IN his first speech since he was earmarked to become king, Spain's Crown Prince Felipe has spoken delicately about the need for unity in a country that has been hit by separatist fervour and crushing unemployment.
Sticking to protocol as the future symbolic leader of Spain's constitutional monarchy, Felipe got his point across without mentioning by name Spain's two biggest problems: the drive in the northeastern region of Catalonia for a secession referendum and the nation's 25pc jobless rate.
"In the difficult times like those we are going through, the experience of times past shaped in history show us that, only by uniting our hard work, putting the common good in front of special interests and promoting initiative and... the creativity of each person, we succeed in advancing toward better scenarios," Felipe said at a cultural award ceremony in an ancient church in northeastern Spain.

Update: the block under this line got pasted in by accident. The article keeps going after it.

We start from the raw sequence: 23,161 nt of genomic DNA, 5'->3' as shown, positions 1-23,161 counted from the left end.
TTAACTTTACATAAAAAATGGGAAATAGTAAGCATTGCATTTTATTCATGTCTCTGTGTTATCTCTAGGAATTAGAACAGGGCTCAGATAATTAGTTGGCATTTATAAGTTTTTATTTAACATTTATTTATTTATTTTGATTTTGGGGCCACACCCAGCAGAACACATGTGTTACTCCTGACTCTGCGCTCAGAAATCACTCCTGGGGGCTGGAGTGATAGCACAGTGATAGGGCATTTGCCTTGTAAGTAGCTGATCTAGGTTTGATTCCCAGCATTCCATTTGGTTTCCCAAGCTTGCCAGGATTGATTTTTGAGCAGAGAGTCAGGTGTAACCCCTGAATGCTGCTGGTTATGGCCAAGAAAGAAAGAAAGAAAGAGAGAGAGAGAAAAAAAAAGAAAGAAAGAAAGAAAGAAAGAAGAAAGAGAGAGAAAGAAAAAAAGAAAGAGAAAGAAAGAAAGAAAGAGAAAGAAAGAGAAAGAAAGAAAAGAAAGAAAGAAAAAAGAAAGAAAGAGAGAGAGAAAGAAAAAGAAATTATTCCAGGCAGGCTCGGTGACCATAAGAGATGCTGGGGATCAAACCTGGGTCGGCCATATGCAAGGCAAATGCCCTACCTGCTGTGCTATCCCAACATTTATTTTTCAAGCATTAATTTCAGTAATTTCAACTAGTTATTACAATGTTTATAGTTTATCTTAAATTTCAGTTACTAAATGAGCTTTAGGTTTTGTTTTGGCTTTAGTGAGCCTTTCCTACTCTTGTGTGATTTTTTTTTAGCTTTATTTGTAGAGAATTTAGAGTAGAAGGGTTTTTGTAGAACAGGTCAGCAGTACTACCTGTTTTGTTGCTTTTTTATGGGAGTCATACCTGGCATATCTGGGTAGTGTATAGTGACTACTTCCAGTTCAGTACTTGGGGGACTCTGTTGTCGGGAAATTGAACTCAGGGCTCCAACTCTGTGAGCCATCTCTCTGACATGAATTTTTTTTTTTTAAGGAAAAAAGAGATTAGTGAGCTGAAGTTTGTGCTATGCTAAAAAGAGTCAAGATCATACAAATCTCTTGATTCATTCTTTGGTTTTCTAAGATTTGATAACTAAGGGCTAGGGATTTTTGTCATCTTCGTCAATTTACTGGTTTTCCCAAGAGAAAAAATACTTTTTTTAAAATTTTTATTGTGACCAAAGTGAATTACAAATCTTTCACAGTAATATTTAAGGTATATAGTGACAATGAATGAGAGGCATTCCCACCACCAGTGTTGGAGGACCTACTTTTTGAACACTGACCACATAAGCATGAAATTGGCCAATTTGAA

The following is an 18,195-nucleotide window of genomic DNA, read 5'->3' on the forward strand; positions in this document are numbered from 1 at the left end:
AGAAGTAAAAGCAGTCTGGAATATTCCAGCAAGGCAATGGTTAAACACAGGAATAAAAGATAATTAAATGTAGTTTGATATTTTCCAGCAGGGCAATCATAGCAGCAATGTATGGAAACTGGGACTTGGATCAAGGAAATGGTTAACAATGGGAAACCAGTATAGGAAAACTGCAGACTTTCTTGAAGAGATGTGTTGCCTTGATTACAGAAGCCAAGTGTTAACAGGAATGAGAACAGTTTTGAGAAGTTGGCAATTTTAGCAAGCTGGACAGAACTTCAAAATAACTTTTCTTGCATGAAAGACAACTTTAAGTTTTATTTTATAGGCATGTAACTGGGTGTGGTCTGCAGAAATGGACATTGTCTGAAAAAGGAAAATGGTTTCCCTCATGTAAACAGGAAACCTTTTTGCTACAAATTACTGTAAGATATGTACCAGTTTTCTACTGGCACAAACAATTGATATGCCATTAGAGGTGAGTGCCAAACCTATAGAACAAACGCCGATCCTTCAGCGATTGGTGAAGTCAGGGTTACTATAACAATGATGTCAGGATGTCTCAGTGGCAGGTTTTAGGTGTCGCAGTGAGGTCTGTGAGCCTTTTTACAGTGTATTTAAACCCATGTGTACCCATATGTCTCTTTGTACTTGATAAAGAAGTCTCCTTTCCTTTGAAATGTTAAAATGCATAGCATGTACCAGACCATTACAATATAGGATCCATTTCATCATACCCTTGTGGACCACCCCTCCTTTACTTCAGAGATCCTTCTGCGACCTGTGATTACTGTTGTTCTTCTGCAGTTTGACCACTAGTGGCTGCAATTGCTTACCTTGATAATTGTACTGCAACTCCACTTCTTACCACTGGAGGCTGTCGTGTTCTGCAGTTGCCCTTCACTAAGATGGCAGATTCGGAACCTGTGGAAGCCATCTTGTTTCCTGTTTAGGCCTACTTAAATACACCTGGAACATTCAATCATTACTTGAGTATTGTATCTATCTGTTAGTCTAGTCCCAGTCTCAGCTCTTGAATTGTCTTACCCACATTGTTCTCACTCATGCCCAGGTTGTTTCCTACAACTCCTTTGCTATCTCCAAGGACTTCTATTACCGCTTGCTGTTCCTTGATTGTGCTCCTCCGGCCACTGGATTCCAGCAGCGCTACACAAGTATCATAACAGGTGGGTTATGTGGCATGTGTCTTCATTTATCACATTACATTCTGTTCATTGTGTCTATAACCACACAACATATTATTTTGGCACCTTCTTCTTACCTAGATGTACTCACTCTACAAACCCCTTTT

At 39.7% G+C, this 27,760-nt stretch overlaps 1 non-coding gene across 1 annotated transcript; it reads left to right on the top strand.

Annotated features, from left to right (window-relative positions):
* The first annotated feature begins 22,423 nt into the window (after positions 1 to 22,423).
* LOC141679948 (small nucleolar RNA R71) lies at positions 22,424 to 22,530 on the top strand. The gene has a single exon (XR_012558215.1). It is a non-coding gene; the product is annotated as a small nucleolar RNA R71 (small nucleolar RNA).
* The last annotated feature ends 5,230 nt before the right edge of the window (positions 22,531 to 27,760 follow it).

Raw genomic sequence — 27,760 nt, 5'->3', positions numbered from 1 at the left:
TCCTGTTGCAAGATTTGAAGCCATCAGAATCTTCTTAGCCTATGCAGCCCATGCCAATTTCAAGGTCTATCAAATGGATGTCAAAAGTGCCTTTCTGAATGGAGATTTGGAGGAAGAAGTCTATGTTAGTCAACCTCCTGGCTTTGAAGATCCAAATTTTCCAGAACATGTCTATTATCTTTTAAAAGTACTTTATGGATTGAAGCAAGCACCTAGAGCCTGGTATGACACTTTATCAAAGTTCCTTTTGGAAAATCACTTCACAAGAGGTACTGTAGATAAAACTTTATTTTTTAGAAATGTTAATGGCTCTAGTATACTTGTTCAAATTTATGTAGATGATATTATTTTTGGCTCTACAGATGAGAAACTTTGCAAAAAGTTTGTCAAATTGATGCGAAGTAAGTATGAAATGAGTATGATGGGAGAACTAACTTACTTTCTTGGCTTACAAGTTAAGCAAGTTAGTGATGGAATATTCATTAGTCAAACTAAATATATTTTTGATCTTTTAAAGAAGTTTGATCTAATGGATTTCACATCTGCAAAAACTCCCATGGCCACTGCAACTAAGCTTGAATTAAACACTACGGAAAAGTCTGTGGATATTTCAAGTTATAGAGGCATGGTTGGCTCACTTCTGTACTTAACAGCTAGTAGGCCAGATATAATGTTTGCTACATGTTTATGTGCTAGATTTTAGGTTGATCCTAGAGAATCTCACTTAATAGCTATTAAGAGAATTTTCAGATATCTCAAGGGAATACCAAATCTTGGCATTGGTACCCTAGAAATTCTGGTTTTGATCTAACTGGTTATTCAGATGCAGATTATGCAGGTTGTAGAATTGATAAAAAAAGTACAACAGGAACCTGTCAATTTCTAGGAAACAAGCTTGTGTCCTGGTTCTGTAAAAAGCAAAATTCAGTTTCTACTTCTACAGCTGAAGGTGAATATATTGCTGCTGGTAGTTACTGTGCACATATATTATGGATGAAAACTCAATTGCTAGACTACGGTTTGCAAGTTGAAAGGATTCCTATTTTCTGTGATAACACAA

Watched attentively by his wife Princess Letizia, Felipe characterised Spain as both "united and diverse."
The crown prince will become King Felipe VI as early as June 18 following Monday's announcement by King Juan Carlos that he will abdicate because his son is ready for the job and the country needs new royal blood to lead it.